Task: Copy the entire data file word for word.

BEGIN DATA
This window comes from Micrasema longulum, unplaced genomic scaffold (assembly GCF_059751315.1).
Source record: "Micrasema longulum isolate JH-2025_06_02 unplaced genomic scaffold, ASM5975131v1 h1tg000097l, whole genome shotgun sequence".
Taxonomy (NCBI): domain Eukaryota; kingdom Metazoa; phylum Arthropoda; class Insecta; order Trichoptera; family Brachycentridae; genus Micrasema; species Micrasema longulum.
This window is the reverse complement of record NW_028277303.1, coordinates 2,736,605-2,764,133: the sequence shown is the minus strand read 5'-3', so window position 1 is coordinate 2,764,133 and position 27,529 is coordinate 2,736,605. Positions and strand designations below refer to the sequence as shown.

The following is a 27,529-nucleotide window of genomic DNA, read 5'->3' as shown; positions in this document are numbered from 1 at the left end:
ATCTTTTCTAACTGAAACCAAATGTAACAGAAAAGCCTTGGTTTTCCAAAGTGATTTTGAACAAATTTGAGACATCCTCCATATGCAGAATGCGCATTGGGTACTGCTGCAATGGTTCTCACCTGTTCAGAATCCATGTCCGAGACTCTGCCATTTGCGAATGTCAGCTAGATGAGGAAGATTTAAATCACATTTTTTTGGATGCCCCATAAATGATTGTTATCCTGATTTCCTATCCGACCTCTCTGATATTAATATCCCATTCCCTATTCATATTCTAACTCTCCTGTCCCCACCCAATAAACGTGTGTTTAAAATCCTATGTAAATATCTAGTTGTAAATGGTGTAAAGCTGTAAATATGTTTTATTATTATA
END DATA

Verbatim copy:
This window comes from Micrasema longulum, unplaced genomic scaffold (assembly GCF_059751315.1).
Source record: "Micrasema longulum isolate JH-2025_06_02 unplaced genomic scaffold, ASM5975131v1 h1tg000097l, whole genome shotgun sequence".
Taxonomy (NCBI): domain Eukaryota; kingdom Metazoa; phylum Arthropoda; class Insecta; order Trichoptera; family Brachycentridae; genus Micrasema; species Micrasema longulum.
This window is the reverse complement of record NW_028277303.1, coordinates 2,736,605-2,764,133: the sequence shown is the minus strand read 5'-3', so window position 1 is coordinate 2,764,133 and position 27,529 is coordinate 2,736,605. Positions and strand designations below refer to the sequence as shown.

The following is a 27,529-nucleotide window of genomic DNA, read 5'->3' as shown; positions in this document are numbered from 1 at the left end:
ATCTTTTCTAACTGAAACCAAATGTAACAGAAAAGCCTTGGTTTTCCAAAGTGATTTTGAACAAATTTGAGACATCCTCCATATGCAGAATGCGCATTGGGTACTGCTGCAATGGTTCTCACCTGTTCAGAATCCATGTCCGAGACTCTGCCATTTGCGAATGTCAGCTAGATGAGGAAGATTTAAATCACATTTTTTTGGATGCCCCATAAATGATTGTTATCCTGATTTCCTATCCGACCTCTCTGATATTAATATCCCATTCCCTATTCATATTCTAACTCTCCTGTCCCCACCCAATAAACGTGTGTTTAAAATCCTATGTAAATATCTAGTTGTAAATGGTGTAAAGCTGTAAATATGTTTTATTATTATA